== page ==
Terra popularized the position in the early 2000s using it as a way to prevent knee cut passes and pressure from the top half guard. The position though is not a 100% product of Caio Terra’s efforts. There’s evidence that a form of the hook was used in old Kosen Judo. While rudimentary, it existed long before BJJ came about.
That said, there’s no question that the Reverse De la Riva guard evolved and blossomed in BJJ, like many other old grappling moves. Caio initially used the position instinctively, while trying to prevent a training partner from passing his half guard. As his partner lifted up his leg to knee cut, Caio would grab his own shin to prevent the pass.
Realizing the potential, Caio started experimenting with the the Reverse De la Riva in tournaments as a blue belt, either spinning to the back or doing an overhead sweep.
Later on, other small-stature grapplers like the Mendes and Miyao brothers really took to the position as well, taking it to new heights.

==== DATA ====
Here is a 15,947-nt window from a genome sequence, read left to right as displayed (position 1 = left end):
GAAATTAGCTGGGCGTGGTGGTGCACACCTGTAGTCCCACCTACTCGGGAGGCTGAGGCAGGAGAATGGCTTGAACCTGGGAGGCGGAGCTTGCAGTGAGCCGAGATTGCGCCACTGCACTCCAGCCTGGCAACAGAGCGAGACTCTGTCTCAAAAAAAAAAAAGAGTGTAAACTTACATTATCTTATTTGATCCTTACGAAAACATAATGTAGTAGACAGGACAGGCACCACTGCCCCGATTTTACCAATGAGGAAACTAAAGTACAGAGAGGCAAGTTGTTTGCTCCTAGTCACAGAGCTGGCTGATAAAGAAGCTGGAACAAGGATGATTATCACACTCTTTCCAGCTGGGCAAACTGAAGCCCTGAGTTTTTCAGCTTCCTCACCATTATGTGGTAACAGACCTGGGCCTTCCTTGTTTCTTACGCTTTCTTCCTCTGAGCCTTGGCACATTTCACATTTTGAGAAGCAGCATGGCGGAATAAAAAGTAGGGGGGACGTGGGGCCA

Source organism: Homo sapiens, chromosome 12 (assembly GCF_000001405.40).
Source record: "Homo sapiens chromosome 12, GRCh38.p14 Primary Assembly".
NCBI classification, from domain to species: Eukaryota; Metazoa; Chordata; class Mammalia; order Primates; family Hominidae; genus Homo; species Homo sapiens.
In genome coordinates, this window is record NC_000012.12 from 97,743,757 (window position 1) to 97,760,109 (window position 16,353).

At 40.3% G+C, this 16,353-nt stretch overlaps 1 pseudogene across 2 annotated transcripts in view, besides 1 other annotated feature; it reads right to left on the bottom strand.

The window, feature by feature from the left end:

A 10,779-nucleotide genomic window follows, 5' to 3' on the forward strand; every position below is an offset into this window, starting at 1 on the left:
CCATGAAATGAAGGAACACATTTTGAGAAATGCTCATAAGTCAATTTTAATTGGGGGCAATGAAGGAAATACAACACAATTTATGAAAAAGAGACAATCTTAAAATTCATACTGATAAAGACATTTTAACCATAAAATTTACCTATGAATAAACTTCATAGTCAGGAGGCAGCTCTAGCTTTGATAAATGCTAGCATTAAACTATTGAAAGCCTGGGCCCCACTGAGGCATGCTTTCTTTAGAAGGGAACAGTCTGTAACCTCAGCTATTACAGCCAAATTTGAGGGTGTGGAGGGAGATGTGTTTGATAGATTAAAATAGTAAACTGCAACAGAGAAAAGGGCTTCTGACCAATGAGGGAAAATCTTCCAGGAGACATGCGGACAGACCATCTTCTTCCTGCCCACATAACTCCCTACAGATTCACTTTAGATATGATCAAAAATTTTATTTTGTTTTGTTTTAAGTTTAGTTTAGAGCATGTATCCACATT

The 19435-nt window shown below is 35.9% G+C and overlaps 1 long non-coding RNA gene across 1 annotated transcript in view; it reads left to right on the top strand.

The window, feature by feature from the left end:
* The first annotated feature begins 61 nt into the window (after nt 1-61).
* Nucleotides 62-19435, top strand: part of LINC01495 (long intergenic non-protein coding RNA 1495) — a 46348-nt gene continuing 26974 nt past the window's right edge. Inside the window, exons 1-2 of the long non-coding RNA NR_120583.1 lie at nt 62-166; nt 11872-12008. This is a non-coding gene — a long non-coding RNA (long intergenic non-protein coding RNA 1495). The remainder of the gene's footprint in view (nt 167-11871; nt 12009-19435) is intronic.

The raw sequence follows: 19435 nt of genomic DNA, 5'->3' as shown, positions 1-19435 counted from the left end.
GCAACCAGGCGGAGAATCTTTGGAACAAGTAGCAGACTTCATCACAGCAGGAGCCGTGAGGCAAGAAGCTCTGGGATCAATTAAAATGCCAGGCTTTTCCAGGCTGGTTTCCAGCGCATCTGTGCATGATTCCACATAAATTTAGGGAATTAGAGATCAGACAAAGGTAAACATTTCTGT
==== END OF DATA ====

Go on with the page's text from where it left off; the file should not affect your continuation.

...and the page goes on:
What Makes The Reverse De La Riva Such A Successful Guard?
Diversity. The Reverse De la Riva is such a successful guard because it is diverse enough to offer both sound defensive and offensive options, as well as being reliable with and without the gi. Furthermore, there are no special athletic or size requirements for this guard, making it accessible to everyone.
Preventing the Pass with The Reverse De la Riva Lockdown
Using the Reverse De la Riva guard in a defensive manner is how Caio Terra came up with the position and the same principle applies today: hugging the shin with your bottom arm is still a legitimate way to prevent passes.
However, Firas Zahabi has taken the Reverse De la Riva to new heights, defensively speaking, with his RDL lockdown variation.
Instead of just hugging the shin, he also places his free leg underneath the hook leg, crossing the ankles similarly to a closed guard. This locks the opponent in place, making any guard passing movements extremely difficult. Moreover, it provides easier entries into spinning back attacks and leg locks.
Half Guard Entry
Another defensive option from the Reverse De la Riva is to place your opponent into half guard. Anytime an opponent kneels on the leg that is under your control, they enter the half guard, which, as a medium distance guard is usually more comfortable to play and offers more ways of slowing down the top person.
Attacking With The Reverse De la Riva Guard